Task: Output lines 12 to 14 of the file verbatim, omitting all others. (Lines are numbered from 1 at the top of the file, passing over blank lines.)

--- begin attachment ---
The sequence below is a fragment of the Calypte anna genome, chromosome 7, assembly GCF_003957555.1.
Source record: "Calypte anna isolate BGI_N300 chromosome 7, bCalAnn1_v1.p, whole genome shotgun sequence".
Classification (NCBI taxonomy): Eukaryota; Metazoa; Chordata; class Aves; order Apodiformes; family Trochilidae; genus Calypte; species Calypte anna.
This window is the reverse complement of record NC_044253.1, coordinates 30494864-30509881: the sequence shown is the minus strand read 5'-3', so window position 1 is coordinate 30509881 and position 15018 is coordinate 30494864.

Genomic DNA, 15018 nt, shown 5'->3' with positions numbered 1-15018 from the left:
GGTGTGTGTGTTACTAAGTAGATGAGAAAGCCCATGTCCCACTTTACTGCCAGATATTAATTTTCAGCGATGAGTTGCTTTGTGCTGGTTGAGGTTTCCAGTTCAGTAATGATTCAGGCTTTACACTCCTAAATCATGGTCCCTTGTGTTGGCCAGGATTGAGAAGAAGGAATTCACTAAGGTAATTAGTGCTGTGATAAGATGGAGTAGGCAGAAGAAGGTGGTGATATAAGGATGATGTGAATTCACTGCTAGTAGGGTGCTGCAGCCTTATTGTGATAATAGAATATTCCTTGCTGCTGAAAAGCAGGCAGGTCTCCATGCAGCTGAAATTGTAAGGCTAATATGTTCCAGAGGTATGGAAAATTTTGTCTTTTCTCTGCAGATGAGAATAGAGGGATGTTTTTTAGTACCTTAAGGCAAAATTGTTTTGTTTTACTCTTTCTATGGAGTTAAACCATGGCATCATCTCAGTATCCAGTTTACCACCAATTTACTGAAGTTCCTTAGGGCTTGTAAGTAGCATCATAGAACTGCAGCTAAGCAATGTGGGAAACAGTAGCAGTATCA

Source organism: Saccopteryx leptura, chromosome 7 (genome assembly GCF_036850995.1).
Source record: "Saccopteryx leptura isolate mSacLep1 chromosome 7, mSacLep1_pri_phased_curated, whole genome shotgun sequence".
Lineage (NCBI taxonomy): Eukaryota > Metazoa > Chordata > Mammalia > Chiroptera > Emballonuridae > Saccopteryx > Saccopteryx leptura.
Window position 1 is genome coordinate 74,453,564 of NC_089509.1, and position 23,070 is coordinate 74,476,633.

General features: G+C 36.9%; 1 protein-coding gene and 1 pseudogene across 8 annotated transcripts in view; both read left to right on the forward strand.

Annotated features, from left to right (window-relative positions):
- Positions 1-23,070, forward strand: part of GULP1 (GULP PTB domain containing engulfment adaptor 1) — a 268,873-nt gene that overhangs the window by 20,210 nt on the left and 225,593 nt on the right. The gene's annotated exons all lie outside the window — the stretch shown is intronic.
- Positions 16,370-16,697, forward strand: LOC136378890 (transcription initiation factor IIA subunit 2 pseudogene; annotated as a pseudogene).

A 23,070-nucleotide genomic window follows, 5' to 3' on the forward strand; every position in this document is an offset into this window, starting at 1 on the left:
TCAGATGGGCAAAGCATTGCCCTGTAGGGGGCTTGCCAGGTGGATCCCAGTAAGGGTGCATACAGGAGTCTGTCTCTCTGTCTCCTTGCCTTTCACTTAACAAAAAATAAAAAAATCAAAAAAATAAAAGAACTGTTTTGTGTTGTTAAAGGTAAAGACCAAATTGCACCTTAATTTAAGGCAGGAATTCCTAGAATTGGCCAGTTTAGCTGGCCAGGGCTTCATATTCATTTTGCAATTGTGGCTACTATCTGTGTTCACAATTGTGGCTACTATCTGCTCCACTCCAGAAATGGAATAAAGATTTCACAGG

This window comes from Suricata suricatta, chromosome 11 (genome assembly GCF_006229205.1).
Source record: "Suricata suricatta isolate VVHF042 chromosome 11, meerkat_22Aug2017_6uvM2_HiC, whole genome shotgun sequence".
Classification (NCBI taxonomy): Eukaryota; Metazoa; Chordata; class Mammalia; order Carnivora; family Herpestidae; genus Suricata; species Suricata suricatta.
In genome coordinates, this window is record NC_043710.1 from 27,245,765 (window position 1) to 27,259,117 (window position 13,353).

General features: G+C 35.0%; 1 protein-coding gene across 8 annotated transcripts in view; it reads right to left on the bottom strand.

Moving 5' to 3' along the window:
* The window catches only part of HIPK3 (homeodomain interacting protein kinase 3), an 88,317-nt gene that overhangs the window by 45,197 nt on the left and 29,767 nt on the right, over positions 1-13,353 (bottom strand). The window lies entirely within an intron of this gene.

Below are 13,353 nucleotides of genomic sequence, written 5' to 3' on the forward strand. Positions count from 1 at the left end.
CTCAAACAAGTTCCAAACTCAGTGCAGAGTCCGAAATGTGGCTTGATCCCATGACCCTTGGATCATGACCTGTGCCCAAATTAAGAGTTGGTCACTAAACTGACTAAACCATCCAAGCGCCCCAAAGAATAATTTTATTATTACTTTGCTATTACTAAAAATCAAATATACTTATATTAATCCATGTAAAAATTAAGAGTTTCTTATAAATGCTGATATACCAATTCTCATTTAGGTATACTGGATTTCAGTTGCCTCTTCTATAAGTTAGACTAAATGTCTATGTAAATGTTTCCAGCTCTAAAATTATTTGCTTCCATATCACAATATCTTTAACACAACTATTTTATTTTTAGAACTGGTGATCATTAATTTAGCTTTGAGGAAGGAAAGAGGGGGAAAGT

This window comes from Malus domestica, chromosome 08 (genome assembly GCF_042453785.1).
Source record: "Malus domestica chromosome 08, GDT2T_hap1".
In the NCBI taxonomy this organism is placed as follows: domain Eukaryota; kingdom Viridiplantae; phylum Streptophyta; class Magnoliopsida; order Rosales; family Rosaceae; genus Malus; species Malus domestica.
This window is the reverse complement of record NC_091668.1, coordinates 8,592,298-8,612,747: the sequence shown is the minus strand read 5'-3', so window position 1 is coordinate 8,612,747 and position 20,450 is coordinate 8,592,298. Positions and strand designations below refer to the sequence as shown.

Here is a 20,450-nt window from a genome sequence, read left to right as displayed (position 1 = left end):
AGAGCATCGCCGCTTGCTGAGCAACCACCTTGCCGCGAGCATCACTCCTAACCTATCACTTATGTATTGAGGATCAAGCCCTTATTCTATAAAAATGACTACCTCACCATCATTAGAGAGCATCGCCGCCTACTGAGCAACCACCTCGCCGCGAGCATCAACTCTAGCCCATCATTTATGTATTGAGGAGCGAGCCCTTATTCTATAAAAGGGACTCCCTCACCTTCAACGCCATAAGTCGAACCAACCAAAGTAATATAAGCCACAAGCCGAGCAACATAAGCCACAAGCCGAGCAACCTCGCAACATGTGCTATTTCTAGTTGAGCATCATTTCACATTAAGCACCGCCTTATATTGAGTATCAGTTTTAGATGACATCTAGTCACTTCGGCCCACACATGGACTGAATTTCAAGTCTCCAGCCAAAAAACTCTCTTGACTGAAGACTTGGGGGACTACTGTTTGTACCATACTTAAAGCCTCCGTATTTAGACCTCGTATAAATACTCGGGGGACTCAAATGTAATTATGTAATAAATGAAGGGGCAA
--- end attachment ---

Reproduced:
Annotated features, from left to right (window-relative positions):
- Positions 1-23,070, forward strand: part of GULP1 (GULP PTB domain containing engulfment adaptor 1) — a 268,873-nt gene that overhangs the window by 20,210 nt on the left and 225,593 nt on the right. The gene's annotated exons all lie outside the window — the stretch shown is intronic.
- Positions 16,370-16,697, forward strand: LOC136378890 (transcription initiation factor IIA subunit 2 pseudogene; annotated as a pseudogene).